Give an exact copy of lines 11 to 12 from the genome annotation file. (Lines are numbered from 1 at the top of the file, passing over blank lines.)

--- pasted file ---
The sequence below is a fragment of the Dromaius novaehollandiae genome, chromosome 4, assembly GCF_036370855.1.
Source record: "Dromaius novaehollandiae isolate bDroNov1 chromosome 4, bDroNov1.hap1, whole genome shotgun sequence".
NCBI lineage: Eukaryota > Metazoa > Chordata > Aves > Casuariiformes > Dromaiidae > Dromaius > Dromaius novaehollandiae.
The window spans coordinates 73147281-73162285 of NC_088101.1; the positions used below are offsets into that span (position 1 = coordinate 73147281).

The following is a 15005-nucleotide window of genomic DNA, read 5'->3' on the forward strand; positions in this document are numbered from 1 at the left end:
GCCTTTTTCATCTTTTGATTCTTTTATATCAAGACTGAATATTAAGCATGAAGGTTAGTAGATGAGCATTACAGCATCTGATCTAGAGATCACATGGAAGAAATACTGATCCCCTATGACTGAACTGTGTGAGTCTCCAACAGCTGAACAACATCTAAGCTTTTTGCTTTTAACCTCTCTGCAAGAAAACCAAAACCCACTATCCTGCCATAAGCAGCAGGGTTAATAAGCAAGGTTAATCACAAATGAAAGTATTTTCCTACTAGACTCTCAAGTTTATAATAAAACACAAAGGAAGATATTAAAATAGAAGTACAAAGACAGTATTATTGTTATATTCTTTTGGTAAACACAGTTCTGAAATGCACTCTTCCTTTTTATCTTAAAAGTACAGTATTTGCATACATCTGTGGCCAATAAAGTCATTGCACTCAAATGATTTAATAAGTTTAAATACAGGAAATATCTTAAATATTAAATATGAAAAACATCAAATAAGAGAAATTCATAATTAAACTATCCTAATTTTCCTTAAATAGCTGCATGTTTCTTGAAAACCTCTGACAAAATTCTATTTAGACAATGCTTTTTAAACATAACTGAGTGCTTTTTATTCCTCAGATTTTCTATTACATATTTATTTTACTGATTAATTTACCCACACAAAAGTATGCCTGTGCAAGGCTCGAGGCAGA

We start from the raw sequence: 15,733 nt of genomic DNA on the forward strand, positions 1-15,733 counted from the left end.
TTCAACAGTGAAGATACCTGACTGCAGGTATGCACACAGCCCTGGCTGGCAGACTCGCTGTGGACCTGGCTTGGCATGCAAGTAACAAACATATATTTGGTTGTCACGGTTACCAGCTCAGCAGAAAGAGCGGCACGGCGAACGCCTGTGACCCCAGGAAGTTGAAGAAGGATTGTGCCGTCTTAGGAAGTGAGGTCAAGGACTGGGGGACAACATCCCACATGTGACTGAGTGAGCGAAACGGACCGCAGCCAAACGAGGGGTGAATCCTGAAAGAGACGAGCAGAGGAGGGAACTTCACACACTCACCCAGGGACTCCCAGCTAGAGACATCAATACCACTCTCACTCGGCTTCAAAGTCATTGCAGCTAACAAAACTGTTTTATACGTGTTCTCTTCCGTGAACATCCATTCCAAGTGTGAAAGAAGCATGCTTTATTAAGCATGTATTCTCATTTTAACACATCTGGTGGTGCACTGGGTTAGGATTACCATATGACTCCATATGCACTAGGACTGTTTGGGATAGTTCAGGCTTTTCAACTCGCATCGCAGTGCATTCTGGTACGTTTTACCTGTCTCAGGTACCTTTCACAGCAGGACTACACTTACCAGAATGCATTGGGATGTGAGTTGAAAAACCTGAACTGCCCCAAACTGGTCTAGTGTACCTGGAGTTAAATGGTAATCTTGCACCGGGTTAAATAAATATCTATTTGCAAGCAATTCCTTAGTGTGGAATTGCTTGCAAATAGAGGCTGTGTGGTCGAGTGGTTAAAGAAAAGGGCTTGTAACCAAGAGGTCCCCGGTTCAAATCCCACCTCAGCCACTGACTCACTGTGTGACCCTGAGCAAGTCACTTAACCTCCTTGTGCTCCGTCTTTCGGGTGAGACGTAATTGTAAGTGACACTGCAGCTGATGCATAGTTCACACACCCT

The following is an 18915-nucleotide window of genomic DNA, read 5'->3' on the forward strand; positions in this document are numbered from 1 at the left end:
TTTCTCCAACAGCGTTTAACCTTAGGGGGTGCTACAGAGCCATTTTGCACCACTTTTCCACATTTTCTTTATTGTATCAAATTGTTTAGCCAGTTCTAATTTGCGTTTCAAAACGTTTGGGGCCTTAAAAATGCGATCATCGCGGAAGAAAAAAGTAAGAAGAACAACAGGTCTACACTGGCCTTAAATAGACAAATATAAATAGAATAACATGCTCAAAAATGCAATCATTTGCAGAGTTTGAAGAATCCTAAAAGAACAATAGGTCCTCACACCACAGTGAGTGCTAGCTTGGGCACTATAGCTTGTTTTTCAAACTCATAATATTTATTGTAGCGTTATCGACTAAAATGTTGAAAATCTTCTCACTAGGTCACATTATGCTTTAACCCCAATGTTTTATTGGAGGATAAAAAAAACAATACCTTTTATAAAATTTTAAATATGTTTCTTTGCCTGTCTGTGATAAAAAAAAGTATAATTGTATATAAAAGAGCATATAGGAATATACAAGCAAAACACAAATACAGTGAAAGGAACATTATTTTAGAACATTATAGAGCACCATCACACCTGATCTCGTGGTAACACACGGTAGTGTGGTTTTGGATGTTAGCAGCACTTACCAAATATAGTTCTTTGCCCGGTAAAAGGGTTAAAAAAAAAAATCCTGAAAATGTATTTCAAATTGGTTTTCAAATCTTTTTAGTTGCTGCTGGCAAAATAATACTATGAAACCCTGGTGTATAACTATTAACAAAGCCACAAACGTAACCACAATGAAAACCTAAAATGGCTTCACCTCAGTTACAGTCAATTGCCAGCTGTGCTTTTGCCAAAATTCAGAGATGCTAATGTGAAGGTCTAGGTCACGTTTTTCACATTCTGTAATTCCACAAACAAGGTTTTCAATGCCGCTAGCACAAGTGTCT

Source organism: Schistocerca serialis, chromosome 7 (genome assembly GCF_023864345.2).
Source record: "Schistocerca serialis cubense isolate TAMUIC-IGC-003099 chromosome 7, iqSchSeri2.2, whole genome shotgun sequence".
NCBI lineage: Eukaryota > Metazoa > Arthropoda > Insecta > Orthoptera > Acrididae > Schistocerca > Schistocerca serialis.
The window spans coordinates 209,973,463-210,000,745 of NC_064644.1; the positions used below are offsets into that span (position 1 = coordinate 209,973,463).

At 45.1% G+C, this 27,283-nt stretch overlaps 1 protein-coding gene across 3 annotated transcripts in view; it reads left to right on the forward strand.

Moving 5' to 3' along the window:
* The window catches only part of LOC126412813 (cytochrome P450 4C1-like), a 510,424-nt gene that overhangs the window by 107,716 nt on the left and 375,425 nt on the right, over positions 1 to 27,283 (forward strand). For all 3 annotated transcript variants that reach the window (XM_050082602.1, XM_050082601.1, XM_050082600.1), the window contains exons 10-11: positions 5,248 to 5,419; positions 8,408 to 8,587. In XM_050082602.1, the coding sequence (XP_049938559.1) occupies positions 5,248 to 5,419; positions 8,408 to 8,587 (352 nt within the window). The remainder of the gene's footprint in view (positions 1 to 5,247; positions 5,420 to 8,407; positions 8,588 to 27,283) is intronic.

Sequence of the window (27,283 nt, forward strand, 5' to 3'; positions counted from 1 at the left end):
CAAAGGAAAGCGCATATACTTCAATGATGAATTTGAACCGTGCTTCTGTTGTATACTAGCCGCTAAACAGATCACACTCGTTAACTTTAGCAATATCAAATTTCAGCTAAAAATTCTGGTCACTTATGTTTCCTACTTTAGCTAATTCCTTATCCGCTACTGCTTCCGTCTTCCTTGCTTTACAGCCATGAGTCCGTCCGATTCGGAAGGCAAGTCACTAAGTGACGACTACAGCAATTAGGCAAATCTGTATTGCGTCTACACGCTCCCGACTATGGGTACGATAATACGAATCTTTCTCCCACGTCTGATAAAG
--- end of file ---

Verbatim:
Source organism: Schistocerca serialis, chromosome 7 (genome assembly GCF_023864345.2).
Source record: "Schistocerca serialis cubense isolate TAMUIC-IGC-003099 chromosome 7, iqSchSeri2.2, whole genome shotgun sequence".